Nationalist People’s Coalition (NPC) senatorial candidate Win Gatchalian has opposed the planned free Wi-Fi service by the Department of Science and Technology (DOST), citing the government’s bad record in handling technology projects.
Gatchalian, a majority member of the House committee on trade and industry, instead moved for increased competition in the telecom industry by inviting foreign firms to do business in the country as this will be the key to a faster Internet service.
“Actually, I don’t agree with DOST launching its free Wi-Fi. I think our government has a bad track record of managing technology. Technology moves very, very fast,” Gatchalian said in an interview with Karen Davila on ANC’s Headstart last week.
“And I think, for a national broadband network is the same thing. Every year, you have a new technology coming in and you don’t want government keep on buying that technology, you just outsource them,” added Gatchalian.
The government in 2007 signed with Chinese firm ZTE Corp. the botched $329-million National Broadband Network (NBN) deal, which sought to have a telecommunications network installed to link government offices nationwide. Then-Commission on Elections chair Benjamin Abalos allegedly brokered the deal and attempted to bribe ex-National Economic and Development Authority (NEDA) director general Romulo Neri in exchange of endorsing the contract.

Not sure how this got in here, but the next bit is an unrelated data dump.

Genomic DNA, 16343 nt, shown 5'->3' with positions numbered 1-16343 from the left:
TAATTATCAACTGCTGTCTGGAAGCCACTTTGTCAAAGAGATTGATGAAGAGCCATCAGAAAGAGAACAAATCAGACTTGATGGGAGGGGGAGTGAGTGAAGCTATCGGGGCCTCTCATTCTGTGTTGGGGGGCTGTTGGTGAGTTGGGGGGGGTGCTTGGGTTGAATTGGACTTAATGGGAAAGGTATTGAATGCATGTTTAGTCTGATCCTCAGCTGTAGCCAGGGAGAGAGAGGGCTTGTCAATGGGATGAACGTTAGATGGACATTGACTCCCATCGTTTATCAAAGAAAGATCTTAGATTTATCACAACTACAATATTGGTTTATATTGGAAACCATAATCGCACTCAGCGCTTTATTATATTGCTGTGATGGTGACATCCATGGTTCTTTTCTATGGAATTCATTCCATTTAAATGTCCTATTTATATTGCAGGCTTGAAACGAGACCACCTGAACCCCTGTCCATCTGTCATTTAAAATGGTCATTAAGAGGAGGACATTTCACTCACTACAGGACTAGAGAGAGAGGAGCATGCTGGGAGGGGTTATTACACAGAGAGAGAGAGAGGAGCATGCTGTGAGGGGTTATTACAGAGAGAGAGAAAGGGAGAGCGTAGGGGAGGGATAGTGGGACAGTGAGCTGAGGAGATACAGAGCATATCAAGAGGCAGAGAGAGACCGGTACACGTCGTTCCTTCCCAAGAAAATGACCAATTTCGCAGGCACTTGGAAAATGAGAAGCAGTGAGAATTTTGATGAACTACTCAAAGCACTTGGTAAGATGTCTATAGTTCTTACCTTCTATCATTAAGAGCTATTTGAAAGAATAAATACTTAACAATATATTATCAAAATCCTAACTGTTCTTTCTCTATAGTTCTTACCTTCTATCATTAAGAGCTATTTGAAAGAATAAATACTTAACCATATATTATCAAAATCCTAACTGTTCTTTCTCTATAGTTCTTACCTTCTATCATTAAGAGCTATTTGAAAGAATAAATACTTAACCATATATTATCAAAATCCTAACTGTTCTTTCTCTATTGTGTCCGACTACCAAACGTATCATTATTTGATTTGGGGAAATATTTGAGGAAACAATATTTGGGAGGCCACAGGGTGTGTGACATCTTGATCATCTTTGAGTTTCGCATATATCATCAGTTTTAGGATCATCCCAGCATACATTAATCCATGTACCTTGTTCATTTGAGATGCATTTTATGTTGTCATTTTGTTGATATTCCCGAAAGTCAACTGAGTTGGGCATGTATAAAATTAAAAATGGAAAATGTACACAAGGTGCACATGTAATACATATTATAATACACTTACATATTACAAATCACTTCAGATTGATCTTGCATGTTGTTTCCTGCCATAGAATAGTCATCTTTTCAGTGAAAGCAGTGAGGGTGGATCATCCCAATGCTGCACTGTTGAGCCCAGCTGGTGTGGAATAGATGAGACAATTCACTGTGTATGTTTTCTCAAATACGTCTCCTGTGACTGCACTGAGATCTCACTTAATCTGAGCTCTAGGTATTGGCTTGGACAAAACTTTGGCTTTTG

Gatchalian pointed out that the government can instead outsource the broadband and Wi-Fi services “so it doesn’t have to worry upgrading and operating the new equipment. You just have to pay them.”
The Valenzuela City lawmaker, however, emphasized the need to have more players in the telecom industry when asked how Internet in the country can be made faster.
“Sa akin, increase competition. I think we should have one or two more players. We have to increase competition in telcos, a duopoly is not healthy in this industry,” said the three-term Valenzuela City mayor.
Diversified conglomerate San Miguel Corp. is set to challenge existing telecom players this year, with or without Australia’s biggest telecom player Telstra Corp. Ltd.
Gatchalian previously berated the National Telecommunications Commission (NTC) for failing to test earlier the actual Internet speed that service providers give compared to what they advertise.
The lawmaker, who said the NTC should have done such testings a long time ago, recalled that the country ranked 176th out of 202 countries last year in terms of consumer download speeds, based on the Ookla Household Download Index.
The cost per Mbps in the Philippines was also one of the most expensive with an average value of $18.18. To compare, the global average is $5.21. The value is the median monthly cost in US dollars per Mbps. (Monica Cantilero)